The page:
The global cocoa supply balance is seen shifting from a surplus of 250,000 tonnes in 2020/21 to a deficit of 125,000 tonnes in 2021/22, due mainly to an expected smaller production in Ghana, according to a Reuters poll with eight analysts and brokers.
The median forecast for cocoa production in Ghana, the world's second largest grower after Ivory Coast, is for 775,000 tonnes in the new season that starts in October, versus 1.05 million tonnes in the previous crop due to unfavourable weather conditions as rains arrived late, and then were too heavy.
Ivory Coast's crop is also seen smaller, but by not much. The poll indicates production falling to 2.2 million tonnes in 2021/22 from 2.23 million tonnes.
The outlook for a deficit due to smaller production, coupled with a prospect for better demand as social events pick up and travel restrictions ease post-pandemic, should boost prices.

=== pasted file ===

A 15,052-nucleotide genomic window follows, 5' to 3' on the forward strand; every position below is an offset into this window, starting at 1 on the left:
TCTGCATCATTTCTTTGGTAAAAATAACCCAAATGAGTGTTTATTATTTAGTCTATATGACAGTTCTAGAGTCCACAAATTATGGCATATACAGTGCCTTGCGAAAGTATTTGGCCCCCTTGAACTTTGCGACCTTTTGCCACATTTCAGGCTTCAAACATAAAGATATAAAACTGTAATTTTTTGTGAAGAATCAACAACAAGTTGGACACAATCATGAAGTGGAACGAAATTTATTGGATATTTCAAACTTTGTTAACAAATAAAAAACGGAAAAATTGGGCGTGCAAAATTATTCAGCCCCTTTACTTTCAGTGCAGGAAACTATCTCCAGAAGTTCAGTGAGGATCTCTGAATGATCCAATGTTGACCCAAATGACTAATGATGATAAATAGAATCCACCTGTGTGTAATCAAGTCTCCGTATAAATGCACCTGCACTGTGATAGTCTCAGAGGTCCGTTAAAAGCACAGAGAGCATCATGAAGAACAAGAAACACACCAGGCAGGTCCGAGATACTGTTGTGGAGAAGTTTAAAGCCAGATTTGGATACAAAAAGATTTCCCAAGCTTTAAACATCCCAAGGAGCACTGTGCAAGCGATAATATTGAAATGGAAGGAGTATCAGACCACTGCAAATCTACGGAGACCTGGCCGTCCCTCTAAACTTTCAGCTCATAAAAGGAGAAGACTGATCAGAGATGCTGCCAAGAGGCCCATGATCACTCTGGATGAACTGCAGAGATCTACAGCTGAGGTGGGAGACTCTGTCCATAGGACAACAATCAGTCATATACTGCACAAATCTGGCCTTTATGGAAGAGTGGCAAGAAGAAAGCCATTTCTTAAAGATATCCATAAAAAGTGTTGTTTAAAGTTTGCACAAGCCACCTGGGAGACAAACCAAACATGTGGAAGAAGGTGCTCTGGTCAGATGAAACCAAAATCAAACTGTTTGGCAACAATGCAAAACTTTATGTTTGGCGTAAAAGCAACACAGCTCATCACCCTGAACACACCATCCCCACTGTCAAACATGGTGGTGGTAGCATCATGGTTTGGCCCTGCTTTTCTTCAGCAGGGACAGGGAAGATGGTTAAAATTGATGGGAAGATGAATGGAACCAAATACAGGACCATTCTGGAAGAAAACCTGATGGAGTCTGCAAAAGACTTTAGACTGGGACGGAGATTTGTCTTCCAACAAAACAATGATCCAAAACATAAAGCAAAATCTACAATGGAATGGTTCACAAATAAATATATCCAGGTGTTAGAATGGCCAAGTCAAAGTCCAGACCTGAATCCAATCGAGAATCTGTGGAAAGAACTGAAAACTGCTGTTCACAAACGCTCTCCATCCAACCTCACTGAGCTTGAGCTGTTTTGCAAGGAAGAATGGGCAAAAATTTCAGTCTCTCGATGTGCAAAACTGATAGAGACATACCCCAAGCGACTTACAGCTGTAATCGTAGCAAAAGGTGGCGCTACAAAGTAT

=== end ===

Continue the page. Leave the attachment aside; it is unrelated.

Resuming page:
Poll respondents expect New York cocoa futures to end 2021 at $2,750 per tonne, nearly 6% more than the closing price for the December position on Tuesday.
They see London cocoa futures ending the year at 1,880 pounds per tonne, almost 4% more than on Tuesday.
Impact On Prices
"The rate of consumption growth," said analyst Thomas Hartmann at TH Consultoria e Estudos de Mercado when asked about the main factors impacting prices towards the end of the year.
Other analysts also cited high ocean freight rates and the late start to the African crop as possible factors impacting the market from now to year-end.
Cocoa has been one of the few agricultural commodities not to see sharp price gains during the pandemic. Front stocking on fears of supply chain disruptions, weather problems and economic stimulus measures boosted buying on other commodities futures during the last year.